Singapore PM Lee 'deeply humbled'; thanks people for election win
Prime Minister Lee Hsien Loong on Saturday thanked Singaporeans for their support which led to his People's Action Party register a landslide victory in general election, saying he is "deeply humbled."
Singapore: Prime Minister Lee Hsien Loong on Saturday thanked Singaporeans for their support which led to his People's Action Party register a landslide victory in general election, saying he is "deeply humbled."
The People's Action Party (PAP) won an absolute majority of 83 seats in the 89-member Parliament. The opposition Workers' Party won six seats.
"I am deeply humbled by the confidence Singaporeans showed in me and my team and the heavy responsibility voters have entrusted to us," Lee was quoted as saying by Channel News Asia.
The PAP, which has been ruling the city-state for the past 50 years, got 69.86 per cent of the popular vote, an increase of almost 10 percentage points from its share in 2011.
The gain in percentage points was rated as a landslide win with an island-wide swing towards the PAP, often seen as losing its popularity on policies.
This was also the first general election without founder prime minister Lee Kuan Yew who died in March. He was the father of Prime Minister Lee Hsien Loong.
"I am happy with the outcome of the election. We won 83 seats and what was particularly satisfying was that we won back Punggol East," Lee said at an early-morning press conference after the final results were announced. Punggol was previously held by Workers' Party.
"It's a good result for the PAP, but it is an excellent result for Singapore," the channel quoted Lee as saying.
Lee, the secretary general of the PAP, reiterated that he had called the election because Singapore was at a "turning point" and he needed a "fresh and clear mandate" to take the country forward.
The PAP was challenged at the hustings on issues including new migrants, foreign workers competing for jobs with Singaporeans, high costs of living and housing, stressed transportation system and the central provident fund, the old age based withdrawal of which was questioned.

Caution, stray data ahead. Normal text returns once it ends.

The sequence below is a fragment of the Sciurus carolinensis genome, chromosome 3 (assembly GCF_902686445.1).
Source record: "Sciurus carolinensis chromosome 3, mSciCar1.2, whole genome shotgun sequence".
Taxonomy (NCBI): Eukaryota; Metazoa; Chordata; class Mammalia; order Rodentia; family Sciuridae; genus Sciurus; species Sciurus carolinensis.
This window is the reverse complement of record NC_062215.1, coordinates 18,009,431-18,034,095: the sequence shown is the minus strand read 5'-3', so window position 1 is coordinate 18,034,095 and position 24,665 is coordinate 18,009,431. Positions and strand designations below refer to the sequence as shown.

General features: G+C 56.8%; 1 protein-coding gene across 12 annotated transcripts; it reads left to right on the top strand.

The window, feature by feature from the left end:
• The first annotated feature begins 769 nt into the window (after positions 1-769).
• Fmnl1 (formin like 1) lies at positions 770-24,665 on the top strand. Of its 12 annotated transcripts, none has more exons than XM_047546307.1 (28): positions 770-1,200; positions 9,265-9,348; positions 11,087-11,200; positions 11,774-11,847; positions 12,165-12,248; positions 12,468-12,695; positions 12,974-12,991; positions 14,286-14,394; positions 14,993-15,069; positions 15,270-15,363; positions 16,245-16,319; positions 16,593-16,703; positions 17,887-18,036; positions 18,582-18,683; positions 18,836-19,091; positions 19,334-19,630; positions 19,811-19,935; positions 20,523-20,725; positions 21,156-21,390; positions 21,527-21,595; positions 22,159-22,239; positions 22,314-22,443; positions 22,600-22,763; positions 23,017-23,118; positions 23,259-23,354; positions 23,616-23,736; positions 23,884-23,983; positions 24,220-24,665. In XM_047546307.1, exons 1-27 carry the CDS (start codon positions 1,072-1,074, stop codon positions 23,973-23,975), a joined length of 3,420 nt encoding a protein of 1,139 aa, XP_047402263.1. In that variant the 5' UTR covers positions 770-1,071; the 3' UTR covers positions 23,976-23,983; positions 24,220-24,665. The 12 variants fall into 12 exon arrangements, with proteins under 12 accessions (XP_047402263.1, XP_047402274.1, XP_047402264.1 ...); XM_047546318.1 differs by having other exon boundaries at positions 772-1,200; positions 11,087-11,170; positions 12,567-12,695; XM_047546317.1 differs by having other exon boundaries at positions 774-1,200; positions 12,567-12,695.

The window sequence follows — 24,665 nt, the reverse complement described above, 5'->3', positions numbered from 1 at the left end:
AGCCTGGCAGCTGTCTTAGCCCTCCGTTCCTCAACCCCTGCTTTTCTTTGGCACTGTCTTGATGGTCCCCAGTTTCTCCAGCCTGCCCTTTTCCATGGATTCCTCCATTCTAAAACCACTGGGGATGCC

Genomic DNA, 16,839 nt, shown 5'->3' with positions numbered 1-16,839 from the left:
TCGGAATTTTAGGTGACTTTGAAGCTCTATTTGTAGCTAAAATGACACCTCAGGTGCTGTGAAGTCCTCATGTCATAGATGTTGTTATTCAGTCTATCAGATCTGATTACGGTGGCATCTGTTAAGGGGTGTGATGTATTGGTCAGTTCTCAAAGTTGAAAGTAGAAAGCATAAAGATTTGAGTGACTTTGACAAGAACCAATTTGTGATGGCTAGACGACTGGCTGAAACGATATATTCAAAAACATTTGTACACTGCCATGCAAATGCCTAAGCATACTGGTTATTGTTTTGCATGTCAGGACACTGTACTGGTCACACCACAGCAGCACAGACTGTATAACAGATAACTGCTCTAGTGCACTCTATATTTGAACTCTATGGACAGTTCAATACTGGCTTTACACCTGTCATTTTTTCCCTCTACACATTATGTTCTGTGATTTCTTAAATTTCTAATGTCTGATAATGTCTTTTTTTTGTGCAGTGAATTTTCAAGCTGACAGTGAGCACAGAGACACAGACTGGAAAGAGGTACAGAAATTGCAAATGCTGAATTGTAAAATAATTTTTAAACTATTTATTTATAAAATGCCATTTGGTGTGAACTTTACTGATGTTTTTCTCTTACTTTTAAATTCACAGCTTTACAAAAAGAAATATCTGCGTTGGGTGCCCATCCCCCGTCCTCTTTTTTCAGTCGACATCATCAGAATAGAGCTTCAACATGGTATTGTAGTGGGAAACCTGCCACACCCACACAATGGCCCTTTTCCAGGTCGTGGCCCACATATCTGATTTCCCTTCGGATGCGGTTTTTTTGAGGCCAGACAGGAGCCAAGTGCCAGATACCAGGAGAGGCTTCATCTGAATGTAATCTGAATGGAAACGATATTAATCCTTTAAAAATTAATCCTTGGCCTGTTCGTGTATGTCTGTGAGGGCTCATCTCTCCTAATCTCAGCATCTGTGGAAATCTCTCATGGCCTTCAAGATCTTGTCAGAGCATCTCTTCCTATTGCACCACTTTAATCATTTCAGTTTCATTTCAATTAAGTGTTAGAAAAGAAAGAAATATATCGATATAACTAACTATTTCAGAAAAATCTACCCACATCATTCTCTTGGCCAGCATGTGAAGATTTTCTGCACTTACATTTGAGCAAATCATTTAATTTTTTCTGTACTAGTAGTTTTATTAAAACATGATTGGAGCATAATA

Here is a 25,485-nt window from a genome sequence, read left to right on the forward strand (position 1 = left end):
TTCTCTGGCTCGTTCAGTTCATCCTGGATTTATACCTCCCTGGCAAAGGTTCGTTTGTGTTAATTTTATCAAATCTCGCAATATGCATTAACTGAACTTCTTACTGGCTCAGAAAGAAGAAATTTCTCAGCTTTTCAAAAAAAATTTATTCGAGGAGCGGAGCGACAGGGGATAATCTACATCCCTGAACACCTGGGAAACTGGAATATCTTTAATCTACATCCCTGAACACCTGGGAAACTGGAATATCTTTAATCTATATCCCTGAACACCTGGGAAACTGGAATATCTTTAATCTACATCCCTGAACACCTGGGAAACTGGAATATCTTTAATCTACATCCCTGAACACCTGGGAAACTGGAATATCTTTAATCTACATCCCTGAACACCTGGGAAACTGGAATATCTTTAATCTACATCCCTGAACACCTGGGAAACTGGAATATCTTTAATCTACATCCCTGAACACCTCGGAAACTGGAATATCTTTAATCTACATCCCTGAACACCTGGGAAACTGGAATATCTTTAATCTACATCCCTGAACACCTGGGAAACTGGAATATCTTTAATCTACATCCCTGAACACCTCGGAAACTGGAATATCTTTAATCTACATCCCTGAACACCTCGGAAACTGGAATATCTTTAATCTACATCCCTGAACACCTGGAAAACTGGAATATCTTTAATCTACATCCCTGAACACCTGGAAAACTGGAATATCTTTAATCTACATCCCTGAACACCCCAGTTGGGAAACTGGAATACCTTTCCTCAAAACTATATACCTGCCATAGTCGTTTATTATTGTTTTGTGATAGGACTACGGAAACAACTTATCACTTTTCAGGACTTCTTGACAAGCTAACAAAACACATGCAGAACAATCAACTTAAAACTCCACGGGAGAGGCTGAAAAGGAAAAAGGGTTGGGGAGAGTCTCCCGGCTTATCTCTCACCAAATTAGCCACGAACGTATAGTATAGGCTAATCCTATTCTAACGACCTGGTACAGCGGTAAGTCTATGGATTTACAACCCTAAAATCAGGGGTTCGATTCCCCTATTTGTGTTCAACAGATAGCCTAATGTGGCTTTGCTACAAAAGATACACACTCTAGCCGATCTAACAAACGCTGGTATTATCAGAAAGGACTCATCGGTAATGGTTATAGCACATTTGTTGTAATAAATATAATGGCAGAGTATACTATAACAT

Lee said the high figures the party received would not have been possible without support across all race and age groups, in particular from the young who showed that they understood what was at stake and how the Government was trying to secure their future.
"I would like to remind the duly-elected MPs that you are elected to serve the people. This mandate means you have to strive extra hard to serve. As trustees and stewards elected to take care of Singapore "to the best of our ability", we will have to account for our performance at the next General Election," Lee said. The Prime Minister said it was time to "pull together to resume nation-building."
The PAP would work with all Singaporeans, "including those who voted against us" to take Singapore forward. One immediate agenda would be to ensure that newly elected MPs who are potential office-holders are put into positions of responsibility quickly, he said.
Lee said he wanted the fourth generation of leaders to be prepared to take over "in this term" as Prime Minister. He hoped cabinet reshuffle could be done perhaps in two weeks.
The election results showed Singaporeans understood what was at stake and "that we need to get the best team assembled in order to serve Singapore." It was also an endorsement of the PAP Government and its policies, he said.
"These elections have been closely watched. You read the international newspapers, the BBC, International Herald Tribune, Financial Times, they all write about it. So the results tonight will be noted by the outside world... By investors, by other powers, by our neighbours and I believe these results will greatly bolster confidence in Singapore and in Singapore's future," he said.
"These results are also a strong signal of confidence to ourselves, that we Singaporeans in the post-Lee Kuan Yew era are able to find the winning formula which can keep us progressing and succeeding," Lee said.
He said the PAP Government has already been engaging Singaporeans directly and enabling them to make constructive contributions which include the ability to maintain a national consensus, to keep politics clean, to "contain populist pressures while being responsive to popular needs", and to solve short-term issues while focusing on the long-term.
Lee said that in Parliament, the PAP looked forward to open debate on "vital national issues". This would depend not just on Ministers and MPs, but also the Opposition and other stakeholders, "making the effort to master the issues, having the courage and commitment to take clear positions, upholding the same standards of integrity an acting to advance the national interest and not for partisan advantage."
He added that he looked forward to the contributions of the nine opposition MPs, six elected, three appointed non-constituency MPs (NCMPs) in the next Parliament. The NCMPs are appointed from those who lost their seat by narrow margin.
"I look forward to the opposition candidates coming fully prepared to have a robust exchange" about issues such as the minimum wage, said Lee.